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Proposals to remove ban on international blending in the UK

Published:  07 July, 2023

The government claims new proposals to enable businesses to ‘blend’ and ‘transform’ bulk wine on UK turf will ‘put a rocket’ under UK trade, by allowing businesses the flexibility to blend across countries of origin – though some say this will sound death knell for wines of provenance.

A raft of wine reforms was announced back in May, including the proposed removal of a requirement that imported wines must show an importer rather than a Food Business Operator on the label.

One of the more controversial aspects of the proposals however, concern the removal of a ban which currently prevents wine imported into GB to be blended with wines from other countries, including wines made in the UK. This is something the UK was able to do before Brexit. The reforms would therefore mark a return to a previous status quo, while also allowing UK businesses to blend wine with what were previous third-party countries, ie those outside the EU.

    • Read more: UK wine rules - The right blend

Food and drink secretary, Thérèse Coffey promised to “put a rocket under our winemakers’ businesses” with the changes, while unlocking a commercial opportunity worth £180 million. The proposals have since prompted serious concerns from among several corners the trade, however – particularly with the regard to the ever-evolving English and Welsh wine industry. Critics say the provision for ‘transforming’ wine, which would allow products to be ‘carbonated, sweetened and de-alcoholised in market’, will not just offer ‘flexibility’ and ‘consistency’, it will facilitate a race to the bottom, where cheap wine is sold and marketed in similar ways to products which closely reflect their specific terroir, and draw profits/quality away from shelves as a result.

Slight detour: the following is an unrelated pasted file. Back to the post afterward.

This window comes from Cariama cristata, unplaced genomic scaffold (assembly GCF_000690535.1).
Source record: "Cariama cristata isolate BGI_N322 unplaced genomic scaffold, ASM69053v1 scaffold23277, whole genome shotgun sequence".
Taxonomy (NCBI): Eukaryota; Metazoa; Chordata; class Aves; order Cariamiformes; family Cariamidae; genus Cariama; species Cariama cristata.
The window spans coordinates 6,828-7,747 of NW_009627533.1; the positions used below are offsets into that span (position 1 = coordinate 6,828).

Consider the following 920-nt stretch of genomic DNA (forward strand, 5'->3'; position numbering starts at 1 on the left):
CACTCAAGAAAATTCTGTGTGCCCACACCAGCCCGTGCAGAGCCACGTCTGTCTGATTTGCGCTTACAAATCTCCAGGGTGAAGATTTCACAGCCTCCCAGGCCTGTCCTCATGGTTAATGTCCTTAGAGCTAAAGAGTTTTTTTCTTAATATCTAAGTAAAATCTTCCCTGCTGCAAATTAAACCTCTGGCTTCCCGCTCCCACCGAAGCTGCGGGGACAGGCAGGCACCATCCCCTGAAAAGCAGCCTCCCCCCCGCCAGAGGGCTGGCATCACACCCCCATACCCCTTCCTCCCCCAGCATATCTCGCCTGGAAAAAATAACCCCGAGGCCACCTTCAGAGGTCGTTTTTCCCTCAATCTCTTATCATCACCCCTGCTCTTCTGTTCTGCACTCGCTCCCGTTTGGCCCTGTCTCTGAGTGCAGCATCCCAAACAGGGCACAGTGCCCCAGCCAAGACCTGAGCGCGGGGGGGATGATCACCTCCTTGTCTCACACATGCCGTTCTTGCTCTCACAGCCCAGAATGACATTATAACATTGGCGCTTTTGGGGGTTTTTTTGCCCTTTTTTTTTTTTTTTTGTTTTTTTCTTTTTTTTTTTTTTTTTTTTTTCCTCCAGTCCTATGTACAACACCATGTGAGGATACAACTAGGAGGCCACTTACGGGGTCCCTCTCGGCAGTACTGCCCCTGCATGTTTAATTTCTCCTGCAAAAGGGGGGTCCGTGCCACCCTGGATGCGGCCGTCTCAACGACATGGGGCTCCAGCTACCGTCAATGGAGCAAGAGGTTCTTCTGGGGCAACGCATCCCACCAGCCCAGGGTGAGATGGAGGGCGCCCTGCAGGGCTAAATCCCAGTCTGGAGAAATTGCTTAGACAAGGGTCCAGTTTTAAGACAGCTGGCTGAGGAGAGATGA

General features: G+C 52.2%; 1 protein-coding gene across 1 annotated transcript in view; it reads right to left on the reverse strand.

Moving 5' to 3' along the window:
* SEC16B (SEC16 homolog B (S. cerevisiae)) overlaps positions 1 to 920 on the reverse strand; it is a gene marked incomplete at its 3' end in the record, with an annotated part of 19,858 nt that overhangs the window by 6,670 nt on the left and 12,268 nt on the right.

Simon Stannard, director of policy at the WSTA, offers some reassurance. He takes the view that the proposals are badly worded and open to (mis)interpretation.

“There is no reason why we shouldn’t roll over rules for blending, say, Italian and Spanish wine in the UK [or even Italian and Spanish wine with English or Welsh wine]. It’s what has been done in the EU for a long time, where the wines are often labelled as ‘pan-European’. The point is that businesses must be clear and ‘say made in the UK, from imported grapes from Spain and Italy’, etc. If we get labelling right, it shouldn’t do anything to undermine domestic industry. It’s not about trying to pass off poor quality wine, but having that flexibility and levelling the playing field,” he told Harpers.

Lanchester Wines, a major bulk bottler, is also sanguine with regard to the proposals. According to Andrew Porton, MD of Lanchester Wines’ Wine Division, they offer a glimpse of “a smart re-evaluation of drinks regulation”.

He said: “Certain wines are defined by their powerful sense of place and there will always be a place in my heart for those. This isn’t about compromising them, or ‘dumbing down’ wine. It’s about embracing all the best learnings from the past, recognising the challenges of the present and looking to the future.”

For the full article, see this month’s issue of Harpers, available now in print and online.